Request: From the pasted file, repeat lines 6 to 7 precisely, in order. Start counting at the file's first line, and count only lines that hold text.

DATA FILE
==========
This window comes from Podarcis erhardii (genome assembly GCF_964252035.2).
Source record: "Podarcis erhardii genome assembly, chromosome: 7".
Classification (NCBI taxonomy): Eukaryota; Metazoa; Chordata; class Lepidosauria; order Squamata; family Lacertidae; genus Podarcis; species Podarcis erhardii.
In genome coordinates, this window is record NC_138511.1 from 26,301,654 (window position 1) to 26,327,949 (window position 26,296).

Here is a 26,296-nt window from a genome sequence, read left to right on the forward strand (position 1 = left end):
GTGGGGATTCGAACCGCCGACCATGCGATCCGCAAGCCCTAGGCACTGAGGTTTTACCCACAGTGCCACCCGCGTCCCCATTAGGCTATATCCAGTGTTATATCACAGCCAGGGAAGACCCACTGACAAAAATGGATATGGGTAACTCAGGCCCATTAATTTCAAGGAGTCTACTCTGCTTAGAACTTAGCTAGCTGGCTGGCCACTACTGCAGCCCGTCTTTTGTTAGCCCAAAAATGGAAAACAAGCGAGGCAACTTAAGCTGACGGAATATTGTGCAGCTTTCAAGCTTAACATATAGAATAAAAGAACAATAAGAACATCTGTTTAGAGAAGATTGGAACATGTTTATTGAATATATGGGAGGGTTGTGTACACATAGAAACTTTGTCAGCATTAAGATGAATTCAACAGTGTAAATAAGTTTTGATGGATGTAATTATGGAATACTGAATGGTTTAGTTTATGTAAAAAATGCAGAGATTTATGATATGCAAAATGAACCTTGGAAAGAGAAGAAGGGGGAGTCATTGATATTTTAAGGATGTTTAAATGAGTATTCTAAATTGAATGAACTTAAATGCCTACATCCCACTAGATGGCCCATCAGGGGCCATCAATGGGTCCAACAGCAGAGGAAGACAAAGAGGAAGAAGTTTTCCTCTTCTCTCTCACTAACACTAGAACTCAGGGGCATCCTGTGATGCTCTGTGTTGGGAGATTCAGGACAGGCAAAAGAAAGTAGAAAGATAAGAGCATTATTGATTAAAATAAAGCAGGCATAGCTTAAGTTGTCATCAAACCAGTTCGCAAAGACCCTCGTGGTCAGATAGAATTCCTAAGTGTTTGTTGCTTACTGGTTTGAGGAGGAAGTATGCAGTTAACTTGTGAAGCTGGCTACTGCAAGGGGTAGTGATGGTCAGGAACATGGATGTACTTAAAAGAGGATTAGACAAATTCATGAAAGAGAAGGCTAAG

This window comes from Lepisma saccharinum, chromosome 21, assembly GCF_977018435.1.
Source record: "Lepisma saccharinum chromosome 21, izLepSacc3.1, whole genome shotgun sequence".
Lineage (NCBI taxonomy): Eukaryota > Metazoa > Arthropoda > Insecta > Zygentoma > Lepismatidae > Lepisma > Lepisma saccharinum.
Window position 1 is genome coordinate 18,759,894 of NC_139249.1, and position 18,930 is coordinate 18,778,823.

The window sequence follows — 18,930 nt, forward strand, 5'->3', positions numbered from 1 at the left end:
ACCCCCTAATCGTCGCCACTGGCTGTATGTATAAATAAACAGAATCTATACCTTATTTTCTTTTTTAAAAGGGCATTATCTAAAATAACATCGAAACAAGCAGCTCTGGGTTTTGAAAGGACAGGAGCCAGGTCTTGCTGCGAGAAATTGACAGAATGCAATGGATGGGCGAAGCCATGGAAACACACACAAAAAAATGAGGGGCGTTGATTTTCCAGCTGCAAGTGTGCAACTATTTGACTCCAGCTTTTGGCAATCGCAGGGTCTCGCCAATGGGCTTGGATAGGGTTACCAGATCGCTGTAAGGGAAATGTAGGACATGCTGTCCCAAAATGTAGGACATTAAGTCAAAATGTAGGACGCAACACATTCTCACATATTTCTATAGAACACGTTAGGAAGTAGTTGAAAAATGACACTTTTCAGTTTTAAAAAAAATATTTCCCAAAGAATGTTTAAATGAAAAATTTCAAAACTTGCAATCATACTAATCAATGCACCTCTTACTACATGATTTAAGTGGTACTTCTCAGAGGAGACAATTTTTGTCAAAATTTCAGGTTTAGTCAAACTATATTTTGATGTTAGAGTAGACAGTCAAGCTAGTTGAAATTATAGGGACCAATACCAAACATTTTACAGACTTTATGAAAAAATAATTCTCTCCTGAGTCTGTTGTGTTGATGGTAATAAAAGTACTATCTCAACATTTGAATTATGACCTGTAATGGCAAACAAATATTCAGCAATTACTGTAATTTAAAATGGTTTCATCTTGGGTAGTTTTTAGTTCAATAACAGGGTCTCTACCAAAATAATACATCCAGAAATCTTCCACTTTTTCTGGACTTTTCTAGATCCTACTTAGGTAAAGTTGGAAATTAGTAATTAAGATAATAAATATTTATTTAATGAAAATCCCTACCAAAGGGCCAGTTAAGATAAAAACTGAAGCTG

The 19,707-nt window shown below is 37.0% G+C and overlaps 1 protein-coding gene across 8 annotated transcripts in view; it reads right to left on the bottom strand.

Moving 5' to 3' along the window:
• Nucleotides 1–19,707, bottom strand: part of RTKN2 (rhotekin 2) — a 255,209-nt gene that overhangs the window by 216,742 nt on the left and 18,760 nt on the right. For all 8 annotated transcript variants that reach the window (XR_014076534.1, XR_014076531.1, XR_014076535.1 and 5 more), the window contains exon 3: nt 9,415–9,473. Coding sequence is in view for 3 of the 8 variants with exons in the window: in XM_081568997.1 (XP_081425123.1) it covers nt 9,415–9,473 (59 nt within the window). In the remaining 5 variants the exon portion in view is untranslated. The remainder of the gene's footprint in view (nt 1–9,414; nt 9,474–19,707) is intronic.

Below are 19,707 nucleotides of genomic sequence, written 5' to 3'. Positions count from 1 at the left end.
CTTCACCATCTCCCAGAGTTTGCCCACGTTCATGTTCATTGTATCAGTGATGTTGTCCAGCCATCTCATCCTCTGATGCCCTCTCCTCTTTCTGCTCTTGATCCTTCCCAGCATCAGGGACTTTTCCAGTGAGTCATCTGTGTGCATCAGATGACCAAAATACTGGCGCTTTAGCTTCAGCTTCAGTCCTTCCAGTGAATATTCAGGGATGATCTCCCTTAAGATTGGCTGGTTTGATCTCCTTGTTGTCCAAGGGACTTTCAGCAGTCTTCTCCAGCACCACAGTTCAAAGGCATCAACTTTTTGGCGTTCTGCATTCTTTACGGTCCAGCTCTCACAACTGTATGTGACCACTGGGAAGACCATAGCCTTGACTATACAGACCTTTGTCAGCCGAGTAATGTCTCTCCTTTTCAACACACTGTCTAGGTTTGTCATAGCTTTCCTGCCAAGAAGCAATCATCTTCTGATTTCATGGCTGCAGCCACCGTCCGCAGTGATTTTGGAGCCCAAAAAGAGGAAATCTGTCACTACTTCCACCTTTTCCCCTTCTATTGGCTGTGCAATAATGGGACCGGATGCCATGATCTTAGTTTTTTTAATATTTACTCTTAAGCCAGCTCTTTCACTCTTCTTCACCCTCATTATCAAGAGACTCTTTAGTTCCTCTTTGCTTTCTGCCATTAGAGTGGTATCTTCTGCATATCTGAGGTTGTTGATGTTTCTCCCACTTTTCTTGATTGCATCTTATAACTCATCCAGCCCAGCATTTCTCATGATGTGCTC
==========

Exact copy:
GTGGGGATTCGAACCGCCGACCATGCGATCCGCAAGCCCTAGGCACTGAGGTTTTACCCACAGTGCCACCCGCGTCCCCATTAGGCTATATCCAGTGTTATATCACAGCCAGGGAAGACCCACTGACAAAAATGGATATGGGTAACTCAGGCCCATTAATTTCAAGGAGTCTACTCTGCTTAGAACTTAGCTAGCTGGCTGGCCACTACTGCAGCCCGTCTTTTGTTAGCCCAAAAATGGAAAACAAGCGAGGCAACTTAAGCTGACGGAATATTGTGCAGCTTTCAAGCTTAACATATAGAATAAAAGAACAATAAGAACATCTGTTTAGAGAAGATTGGAACATGTTTATTGAATATATGGGAGGGTTGTGTACACATAGAAACTTTGTCAGCATTAAGATGAATTCAACAGTGTAAATAAGTTTTGATGGATGTAATTATGGAATACTGAATGGTTTAGTTTATGTAAAAAATGCAGAGATTTATGATATGCAAAATGAACCTTGGAAAGAGAAGAAGGGGGAGTCATTGATATTTTAAGGATGTTTAAATGAGTATTCTAAATTGAATGAACTTAAATGCCTACATCCCACTAGATGGCCCATCAGGGGCCATCAATGGGTCCAACAGCAGAGGAAGACAAAGAGGAAGAAGTTTTCCTCTTCTCTCTCACTAACACTAGAACTCAGGGGCATCCTGTGATGCTCTGTGTTGGGAGATTCAGGACAGGCAAAAGAAAGTAGAAAGATAAGAGCATTATTGATTAAAATAAAGCAGGCATAGCTTAAGTTGTCATCAAACCAGTTCGCAAAGACCCTCGTGGTCAGATAGAATTCCTAAGTGTTTGTTGCTTACTGGTTTGAGGAGGAAGTATGCAGTTAACTTGTGAAGCTGGCTACTGCAAGGGGTAGTGATGGTCAGGAACATGGATGTACTTAAAAGAGGATTAGACAAATTCATGAAAGAGAAGGCTAAG

This window comes from Lepisma saccharinum, chromosome 21, assembly GCF_977018435.1.